Termination of Left Superior Vena Cava in Left Atrium, Atrial Septal Defect, and Absence of Coronary Sinus
A Developmental Complex
Eight cases of termination of the left superior vena cava in the left atrium are reviewed pathologically and clinically.
In three of the five patients who died, pathologic examination revealed three anomalies which, together, are considered to form a developmental complex. The anomalies are (1) termination of the left superior vena cava in the left atrium, (2) absence of the coronary sinus, and (3) an atrial septal defect lying in the postero-inferior angle of the atrial septum. In the two remaining fatal cases, the aforementioned anomalies were associated with persistent common atrioventricular canal. In this situation, the atrial septal defect of the latter malformation was confluent with the atrial septal defect of the anomalous complex described.
The coexistence of three anomalies-the left superior vena cava terminating in the left atrium, absent coronary sinus, and atrial septal defect-is considered to result from a single developmental abnormality. This takes the form of failure of complete formation of the left atriovenous fold, that fold which normally develops along the left side of the junction of the sinus venosus and the atrial portion of the heart.
Clinically, features of increased pulmonary blood flow, coupled with duskiness of the skin, were the significant abnormalities.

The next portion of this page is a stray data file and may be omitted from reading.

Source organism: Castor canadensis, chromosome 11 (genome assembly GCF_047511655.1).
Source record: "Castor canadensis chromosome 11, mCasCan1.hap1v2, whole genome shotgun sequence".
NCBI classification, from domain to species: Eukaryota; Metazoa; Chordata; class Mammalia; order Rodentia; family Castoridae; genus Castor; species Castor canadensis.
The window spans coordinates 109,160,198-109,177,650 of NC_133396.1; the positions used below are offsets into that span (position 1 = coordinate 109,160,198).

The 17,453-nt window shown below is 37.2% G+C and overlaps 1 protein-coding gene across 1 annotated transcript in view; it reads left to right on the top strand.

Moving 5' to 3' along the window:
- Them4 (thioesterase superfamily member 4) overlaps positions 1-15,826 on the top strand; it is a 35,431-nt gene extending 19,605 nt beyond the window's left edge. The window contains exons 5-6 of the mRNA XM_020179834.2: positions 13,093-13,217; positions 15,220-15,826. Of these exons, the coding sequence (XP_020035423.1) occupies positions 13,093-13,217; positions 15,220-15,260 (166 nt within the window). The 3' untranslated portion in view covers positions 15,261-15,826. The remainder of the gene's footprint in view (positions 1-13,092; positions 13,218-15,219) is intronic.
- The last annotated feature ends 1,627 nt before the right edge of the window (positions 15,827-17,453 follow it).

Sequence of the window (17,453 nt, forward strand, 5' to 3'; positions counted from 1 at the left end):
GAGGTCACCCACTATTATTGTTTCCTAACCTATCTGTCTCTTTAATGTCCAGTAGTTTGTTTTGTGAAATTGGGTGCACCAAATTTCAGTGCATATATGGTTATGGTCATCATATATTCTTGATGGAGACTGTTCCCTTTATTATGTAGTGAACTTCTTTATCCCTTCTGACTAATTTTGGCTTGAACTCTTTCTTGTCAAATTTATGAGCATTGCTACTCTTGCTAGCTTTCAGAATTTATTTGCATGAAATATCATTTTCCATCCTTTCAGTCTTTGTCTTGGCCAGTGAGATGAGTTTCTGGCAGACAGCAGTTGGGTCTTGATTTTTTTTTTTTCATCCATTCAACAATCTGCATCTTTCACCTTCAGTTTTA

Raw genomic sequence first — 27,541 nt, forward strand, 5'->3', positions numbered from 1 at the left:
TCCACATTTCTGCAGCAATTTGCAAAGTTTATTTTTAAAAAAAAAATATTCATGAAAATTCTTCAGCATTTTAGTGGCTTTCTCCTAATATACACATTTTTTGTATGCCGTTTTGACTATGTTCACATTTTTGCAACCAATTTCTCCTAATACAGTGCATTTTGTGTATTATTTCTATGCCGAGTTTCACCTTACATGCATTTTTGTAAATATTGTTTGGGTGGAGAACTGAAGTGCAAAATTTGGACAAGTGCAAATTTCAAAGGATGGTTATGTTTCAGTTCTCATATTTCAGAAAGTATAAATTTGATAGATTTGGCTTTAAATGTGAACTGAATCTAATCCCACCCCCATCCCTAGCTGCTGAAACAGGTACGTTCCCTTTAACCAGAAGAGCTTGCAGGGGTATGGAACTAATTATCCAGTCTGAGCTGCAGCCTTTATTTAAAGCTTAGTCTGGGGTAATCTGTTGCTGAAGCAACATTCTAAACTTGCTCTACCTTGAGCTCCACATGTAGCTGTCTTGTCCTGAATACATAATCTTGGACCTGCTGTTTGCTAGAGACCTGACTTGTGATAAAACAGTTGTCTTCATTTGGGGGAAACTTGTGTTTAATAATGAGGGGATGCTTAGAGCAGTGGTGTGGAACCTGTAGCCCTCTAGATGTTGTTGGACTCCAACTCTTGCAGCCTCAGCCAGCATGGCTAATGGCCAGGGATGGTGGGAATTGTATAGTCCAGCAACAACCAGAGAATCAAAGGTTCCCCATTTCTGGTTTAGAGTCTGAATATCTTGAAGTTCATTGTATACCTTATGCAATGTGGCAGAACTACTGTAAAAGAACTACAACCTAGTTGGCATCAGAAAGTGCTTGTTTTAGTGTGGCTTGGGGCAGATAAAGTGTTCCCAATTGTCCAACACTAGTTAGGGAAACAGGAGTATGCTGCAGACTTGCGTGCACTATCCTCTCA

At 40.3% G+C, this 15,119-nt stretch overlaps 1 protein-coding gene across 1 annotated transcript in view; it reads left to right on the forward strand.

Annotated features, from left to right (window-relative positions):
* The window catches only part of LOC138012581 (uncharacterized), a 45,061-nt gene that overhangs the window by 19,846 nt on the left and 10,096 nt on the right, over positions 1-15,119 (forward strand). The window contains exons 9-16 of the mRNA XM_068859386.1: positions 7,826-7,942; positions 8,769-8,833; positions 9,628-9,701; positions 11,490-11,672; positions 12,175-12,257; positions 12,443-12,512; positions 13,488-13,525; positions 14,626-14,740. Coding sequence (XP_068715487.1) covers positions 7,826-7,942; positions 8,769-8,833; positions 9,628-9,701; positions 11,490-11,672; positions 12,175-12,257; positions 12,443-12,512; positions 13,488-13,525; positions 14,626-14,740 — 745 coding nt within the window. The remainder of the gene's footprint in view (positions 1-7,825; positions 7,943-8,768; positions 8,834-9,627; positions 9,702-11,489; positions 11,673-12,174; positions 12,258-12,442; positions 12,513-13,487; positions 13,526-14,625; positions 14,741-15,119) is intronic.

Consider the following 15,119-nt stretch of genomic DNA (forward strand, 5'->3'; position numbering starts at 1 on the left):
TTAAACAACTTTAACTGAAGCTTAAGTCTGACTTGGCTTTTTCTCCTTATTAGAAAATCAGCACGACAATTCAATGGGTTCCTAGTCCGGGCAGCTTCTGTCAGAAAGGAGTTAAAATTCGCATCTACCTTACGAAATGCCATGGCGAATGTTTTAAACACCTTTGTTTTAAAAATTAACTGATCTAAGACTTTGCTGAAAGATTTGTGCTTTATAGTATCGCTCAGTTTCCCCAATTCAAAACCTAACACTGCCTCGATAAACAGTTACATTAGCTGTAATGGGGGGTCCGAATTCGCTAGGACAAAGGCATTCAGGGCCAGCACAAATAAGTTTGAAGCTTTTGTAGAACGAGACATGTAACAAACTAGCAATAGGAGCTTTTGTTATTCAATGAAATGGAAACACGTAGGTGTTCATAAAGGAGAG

When cardiac catheterization was attempted through a right-sided vein, the data revealed a left-to-right shunt at atrial level, while levels of arterial oxygen desaturation were present.
Except in cases with coexistent ventricular septal defect, pulmonary hypertension was absent.
In each of the four patients in whom cardiac catheterization was performed through a left antecubital vein, the catheter was advanced into the left superior vena cava, left atrium, and left ventricle. This was substantiated by angiocardiography in three of the four patients. In our experience, angiocardiography was the most reliable procedure to substantiate the termination of the left superior vena cava in the left atrium.
The present study suggests that, in the absence of pulmonary hypertension, a left-to-right transatrial shunt associated with systemic arterial oxygen desaturation may indicate the presence of a persistent left superior vena cava terminating in the left atrium. Moreover, an atrial septal defect identified surgically as lying in the postero-inferior angle of the atrial septum should suggest that an additional anomaly may be present in the form of termination of the left superior vena cava in the left atrium.
- © 1965 American Heart Association, Inc.